Here are my answers to theadana's questions - and I guess I owe an interview to anyone who wants one now, so post here if you do.
1. What has been your most shining academic moment? What has been your most dismal academic failure?
My most shining academic moment would be, I think, a photo-finish between my kernel, my filesystem (both for OS) and my raytracer. The kernel and filesystem were done with Mark, both in probably half or less of the schedule that they should have been allotted, and both received A's. The raytracer was written alone, in roughly 3 days, for what should have been a 3-week project, and darn it, I'm still kind of proud of that thing.
My most dismal academic failure would have to be Compilers, in which I received an incomplete which eventually became a C when I did nothing to make up for the work I hadn't completed, which was actually almost the entire course (I really didn't deserve even the C). Not that I haven't received equivalent or even worse grades before, but this was the only one in something that I really cared about, and was just too damn lazy to ever pull off.
2. What philosopher do you find yourself agreeing with the most? What core idea of theirs do you find most enjoyable? Is there a philosopher who disagrees with this idea? What argument do they offer?
This depends a lot on what you mean by "philosopher" - I have a good friend, Charlie Dake, who largely introduced me to philosophy and with whose own philosophy I still find myself mostly in agreement. As far as historical philosophers, I think that Descartes, Hume and Kant each had a seminal idea - cogito ergo sum, the logical invalidity of induction, and the noumenon/phenomenon distinction. There's no single historical philosopher with whom I find myself in agreement on most ideas. Of the ideas that I listed, no one really denies cogito ergo sum, except perhaps for those who deny cogito itself. Some do argue that it's unnecessary, though, since they think that the perceived world is just as "basic" as - if not more basic than - the inner mental world. There are those who argue that induction is logically valid, but mostly they either beg the question or try to redefine logic to suit their arguments. After all, no matter how many white swans you've seen, it would always be logically consistent if every swan you had never seen was black. The noumenon/phenomenon distinction is, I think, more controversial. In fact, a lot of modern philosophers assert that the noumenon is void of meaning or use and therefore nonexistent. I agree that it doesn't have a whole lot of practical effect, but come on, this is philosophy, not physics! I think it makes a lot of philosophical problems a lot simpler to think of things this way. (For those who don't know about it, the phenomenon is the perceived entity or the best picture a mind is able to form of what underlies it (I further divide these two items in my own philosophy, but I'm pretty sure that Kant conflates them) and the noumenon is the pure object-in-itself.)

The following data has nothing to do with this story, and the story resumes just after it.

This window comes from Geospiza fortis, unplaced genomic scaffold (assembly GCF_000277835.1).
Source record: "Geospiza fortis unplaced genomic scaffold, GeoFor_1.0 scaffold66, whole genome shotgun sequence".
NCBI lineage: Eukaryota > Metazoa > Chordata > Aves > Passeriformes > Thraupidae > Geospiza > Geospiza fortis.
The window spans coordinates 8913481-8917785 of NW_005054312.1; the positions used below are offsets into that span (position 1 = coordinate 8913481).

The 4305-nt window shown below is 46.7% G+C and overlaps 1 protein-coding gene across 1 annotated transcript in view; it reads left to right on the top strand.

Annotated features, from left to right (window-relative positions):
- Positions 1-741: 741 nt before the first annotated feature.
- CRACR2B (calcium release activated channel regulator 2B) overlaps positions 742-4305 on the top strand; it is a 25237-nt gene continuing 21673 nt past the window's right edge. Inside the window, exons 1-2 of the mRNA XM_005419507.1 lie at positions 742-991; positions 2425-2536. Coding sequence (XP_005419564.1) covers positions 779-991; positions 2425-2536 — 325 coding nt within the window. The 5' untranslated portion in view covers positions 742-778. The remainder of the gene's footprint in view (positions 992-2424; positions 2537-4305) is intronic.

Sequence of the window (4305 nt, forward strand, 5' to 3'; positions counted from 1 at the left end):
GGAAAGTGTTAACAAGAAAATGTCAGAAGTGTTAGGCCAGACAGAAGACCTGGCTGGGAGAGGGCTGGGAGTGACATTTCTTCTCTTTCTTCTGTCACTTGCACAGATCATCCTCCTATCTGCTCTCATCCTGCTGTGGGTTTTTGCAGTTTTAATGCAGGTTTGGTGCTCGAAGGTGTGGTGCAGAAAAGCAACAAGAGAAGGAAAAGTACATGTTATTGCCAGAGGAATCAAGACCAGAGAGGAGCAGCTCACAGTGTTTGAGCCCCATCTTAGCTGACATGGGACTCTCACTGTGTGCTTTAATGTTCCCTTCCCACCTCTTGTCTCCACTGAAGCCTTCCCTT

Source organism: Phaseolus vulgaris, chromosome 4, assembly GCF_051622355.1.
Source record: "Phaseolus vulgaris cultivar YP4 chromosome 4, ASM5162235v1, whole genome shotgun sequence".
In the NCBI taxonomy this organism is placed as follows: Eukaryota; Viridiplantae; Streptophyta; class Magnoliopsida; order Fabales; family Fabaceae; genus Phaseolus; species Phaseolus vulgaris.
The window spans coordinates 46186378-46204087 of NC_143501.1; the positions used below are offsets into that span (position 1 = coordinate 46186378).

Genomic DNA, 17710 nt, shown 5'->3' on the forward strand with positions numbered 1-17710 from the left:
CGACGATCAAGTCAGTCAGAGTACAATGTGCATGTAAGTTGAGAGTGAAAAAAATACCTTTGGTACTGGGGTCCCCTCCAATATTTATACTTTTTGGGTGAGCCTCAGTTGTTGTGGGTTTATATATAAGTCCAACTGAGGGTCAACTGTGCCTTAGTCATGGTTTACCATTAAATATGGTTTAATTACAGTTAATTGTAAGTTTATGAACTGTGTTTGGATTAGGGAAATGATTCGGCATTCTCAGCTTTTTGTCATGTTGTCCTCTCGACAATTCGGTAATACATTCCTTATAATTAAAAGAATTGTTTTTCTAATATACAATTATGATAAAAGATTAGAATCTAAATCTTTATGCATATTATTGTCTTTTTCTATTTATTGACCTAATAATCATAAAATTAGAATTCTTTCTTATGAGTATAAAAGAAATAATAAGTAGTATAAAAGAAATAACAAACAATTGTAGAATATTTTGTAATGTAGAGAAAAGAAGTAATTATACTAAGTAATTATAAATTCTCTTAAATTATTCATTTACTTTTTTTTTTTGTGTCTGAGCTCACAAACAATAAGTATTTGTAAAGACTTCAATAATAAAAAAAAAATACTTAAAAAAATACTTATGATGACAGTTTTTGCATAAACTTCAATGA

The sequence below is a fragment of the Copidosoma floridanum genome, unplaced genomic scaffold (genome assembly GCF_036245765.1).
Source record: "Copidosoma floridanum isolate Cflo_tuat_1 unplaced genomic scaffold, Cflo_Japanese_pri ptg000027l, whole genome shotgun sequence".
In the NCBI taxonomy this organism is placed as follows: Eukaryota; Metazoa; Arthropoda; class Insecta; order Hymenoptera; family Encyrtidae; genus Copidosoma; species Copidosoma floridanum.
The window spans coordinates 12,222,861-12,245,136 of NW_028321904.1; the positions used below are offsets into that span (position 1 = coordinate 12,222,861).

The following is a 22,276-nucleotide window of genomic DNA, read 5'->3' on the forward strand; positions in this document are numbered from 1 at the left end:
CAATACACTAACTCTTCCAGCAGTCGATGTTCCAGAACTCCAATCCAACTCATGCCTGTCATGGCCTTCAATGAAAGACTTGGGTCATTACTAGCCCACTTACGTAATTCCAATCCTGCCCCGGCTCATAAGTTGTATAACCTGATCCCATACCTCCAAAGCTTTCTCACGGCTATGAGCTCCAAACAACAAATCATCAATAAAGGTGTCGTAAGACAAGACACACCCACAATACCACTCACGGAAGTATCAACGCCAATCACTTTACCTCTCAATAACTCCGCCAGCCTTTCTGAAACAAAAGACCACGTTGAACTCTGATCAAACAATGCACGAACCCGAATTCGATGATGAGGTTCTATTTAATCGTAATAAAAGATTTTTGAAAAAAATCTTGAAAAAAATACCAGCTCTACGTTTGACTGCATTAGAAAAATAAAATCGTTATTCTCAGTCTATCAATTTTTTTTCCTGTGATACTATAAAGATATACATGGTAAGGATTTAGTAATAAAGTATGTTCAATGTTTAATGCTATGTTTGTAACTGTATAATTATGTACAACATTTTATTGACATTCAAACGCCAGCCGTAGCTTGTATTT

3. You have the option to raise your ability in some skill by similarly decreasing your ability in another skill. What would you give up, and what would you give it up for?